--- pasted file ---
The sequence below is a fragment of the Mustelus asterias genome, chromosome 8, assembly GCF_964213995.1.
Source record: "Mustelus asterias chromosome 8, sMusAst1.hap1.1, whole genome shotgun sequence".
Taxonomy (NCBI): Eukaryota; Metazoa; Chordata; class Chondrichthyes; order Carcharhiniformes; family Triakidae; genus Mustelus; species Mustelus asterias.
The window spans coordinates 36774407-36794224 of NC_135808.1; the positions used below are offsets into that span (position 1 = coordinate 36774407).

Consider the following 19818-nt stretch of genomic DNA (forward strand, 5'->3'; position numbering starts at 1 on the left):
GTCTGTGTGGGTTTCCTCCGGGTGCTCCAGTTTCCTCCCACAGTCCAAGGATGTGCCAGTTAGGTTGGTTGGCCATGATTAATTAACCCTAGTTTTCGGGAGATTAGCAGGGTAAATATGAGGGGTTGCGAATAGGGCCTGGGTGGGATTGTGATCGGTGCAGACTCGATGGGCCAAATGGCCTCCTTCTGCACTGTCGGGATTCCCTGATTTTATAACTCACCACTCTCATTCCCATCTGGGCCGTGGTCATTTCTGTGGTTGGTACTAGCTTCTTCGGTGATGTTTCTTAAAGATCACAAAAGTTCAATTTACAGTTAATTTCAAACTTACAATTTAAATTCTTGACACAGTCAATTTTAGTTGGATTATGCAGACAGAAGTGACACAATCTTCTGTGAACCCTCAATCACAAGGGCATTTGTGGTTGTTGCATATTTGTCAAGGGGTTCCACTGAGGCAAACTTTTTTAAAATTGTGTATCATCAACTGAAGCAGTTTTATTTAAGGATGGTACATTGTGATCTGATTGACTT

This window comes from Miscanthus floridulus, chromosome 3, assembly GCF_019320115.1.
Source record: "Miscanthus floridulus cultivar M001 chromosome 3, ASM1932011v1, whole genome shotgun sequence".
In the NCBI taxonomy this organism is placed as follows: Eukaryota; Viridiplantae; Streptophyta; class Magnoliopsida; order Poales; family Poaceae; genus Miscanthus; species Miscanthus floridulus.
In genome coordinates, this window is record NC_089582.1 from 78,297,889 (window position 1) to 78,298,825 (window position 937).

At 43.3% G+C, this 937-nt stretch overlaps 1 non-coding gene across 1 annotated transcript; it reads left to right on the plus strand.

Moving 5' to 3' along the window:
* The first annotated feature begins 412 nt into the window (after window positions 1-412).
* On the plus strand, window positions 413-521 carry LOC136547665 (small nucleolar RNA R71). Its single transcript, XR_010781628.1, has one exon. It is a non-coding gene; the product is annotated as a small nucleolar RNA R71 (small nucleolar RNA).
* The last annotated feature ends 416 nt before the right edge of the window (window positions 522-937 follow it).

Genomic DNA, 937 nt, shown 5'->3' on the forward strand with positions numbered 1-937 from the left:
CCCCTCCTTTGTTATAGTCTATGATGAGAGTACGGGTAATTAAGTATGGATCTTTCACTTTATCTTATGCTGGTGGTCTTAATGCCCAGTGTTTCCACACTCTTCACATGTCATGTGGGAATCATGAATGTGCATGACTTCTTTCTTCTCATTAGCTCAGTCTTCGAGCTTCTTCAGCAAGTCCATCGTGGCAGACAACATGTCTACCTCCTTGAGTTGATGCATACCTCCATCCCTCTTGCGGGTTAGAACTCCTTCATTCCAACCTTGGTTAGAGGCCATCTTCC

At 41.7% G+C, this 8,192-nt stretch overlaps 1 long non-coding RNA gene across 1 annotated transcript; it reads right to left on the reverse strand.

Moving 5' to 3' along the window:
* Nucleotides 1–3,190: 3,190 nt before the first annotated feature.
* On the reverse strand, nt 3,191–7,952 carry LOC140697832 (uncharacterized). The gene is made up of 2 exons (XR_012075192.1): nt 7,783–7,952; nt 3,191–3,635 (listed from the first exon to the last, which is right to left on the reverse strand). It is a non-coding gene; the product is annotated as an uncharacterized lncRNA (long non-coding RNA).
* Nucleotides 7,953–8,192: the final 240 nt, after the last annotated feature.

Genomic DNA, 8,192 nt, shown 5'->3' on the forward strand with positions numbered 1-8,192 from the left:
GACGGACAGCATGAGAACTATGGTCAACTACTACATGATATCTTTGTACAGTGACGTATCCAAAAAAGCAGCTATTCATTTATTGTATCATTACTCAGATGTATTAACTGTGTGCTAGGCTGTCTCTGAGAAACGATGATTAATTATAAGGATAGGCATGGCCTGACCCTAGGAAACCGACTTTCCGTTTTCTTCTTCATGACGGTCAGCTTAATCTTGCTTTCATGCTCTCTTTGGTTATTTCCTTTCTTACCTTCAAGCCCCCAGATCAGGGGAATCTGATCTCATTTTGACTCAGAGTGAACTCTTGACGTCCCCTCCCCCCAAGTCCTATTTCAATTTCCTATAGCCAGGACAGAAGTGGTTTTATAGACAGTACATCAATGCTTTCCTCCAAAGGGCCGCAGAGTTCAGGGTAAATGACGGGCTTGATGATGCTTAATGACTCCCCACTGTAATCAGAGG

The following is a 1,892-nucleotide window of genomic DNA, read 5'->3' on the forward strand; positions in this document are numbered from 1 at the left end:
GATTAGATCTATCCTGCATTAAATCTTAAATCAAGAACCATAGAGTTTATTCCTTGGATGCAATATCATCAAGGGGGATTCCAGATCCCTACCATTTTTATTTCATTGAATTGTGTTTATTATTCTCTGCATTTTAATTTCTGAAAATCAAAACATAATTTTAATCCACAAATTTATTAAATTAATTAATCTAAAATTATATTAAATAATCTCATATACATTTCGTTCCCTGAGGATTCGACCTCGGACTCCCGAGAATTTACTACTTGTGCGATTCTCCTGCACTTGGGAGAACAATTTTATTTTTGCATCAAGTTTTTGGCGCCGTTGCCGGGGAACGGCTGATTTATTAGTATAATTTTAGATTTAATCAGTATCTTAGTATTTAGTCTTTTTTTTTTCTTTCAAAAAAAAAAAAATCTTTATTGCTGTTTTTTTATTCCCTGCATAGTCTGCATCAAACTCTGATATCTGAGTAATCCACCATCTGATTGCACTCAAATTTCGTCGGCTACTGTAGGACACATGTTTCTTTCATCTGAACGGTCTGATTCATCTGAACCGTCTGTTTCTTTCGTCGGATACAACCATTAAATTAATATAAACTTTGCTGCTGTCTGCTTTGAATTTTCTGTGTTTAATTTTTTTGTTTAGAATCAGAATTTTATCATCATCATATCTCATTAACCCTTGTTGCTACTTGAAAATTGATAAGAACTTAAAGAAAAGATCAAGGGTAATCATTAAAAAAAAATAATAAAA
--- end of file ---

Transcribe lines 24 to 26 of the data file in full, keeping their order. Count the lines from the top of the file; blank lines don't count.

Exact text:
GACGGACAGCATGAGAACTATGGTCAACTACTACATGATATCTTTGTACAGTGACGTATCCAAAAAAGCAGCTATTCATTTATTGTATCATTACTCAGATGTATTAACTGTGTGCTAGGCTGTCTCTGAGAAACGATGATTAATTATAAGGATAGGCATGGCCTGACCCTAGGAAACCGACTTTCCGTTTTCTTCTTCATGACGGTCAGCTTAATCTTGCTTTCATGCTCTCTTTGGTTATTTCCTTTCTTACCTTCAAGCCCCCAGATCAGGGGAATCTGATCTCATTTTGACTCAGAGTGAACTCTTGACGTCCCCTCCCCCCAAGTCCTATTTCAATTTCCTATAGCCAGGACAGAAGTGGTTTTATAGACAGTACATCAATGCTTTCCTCCAAAGGGCCGCAGAGTTCAGGGTAAATGACGGGCTTGATGATGCTTAATGACTCCCCACTGTAATCAGAGG

The following is a 1,892-nucleotide window of genomic DNA, read 5'->3' on the forward strand; positions in this document are numbered from 1 at the left end:
GATTAGATCTATCCTGCATTAAATCTTAAATCAAGAACCATAGAGTTTATTCCTTGGATGCAATATCATCAAGGGGGATTCCAGATCCCTACCATTTTTATTTCATTGAATTGTGTTTATTATTCTCTGCATTTTAATTTCTGAAAATCAAAACATAATTTTAATCCACAAATTTATTAAATTAATTAATCTAAAATTATATTAAATAATCTCATATACATTTCGTTCCCTGAGGATTCGACCTCGGACTCCCGAGAATTTACTACTTGTGCGATTCTCCTGCACTTGGGAGAACAATTTTATTTTTGCATCAAGTTTTTGGCGCCGTTGCCGGGGAACGGCTGATTTATTAGTATAATTTTAGATTTAATCAGTATCTTAGTATTTAGTCTTTTTTTTTTCTTTCAAAAAAAAAAAAATCTTTATTGCTGTTTTTTTATTCCCTGCATAGTCTGCATCAAACTCTGATATCTGAGTAATCCACCATCTGATTGCACTCAAATTTCGTCGGCTACTGTAGGACACATGTTTCTTTCATCTGAACGGTCTGATTCATCTGAACCGTCTGTTTCTTTCGTCGGATACAACCATTAAATTAATATAAACTTTGCTGCTGTCTGCTTTGAATTTTCTGTGTTTAATTTTTTTGTTTAGAATCAGAATTTTATCATCATCATATCTCATTAACCCTTGTTGCTACTTGAAAATTGATAAGAACTTAAAGAAAAGATCAAGGGTAATCATTAAAAAAAAATAATAAAA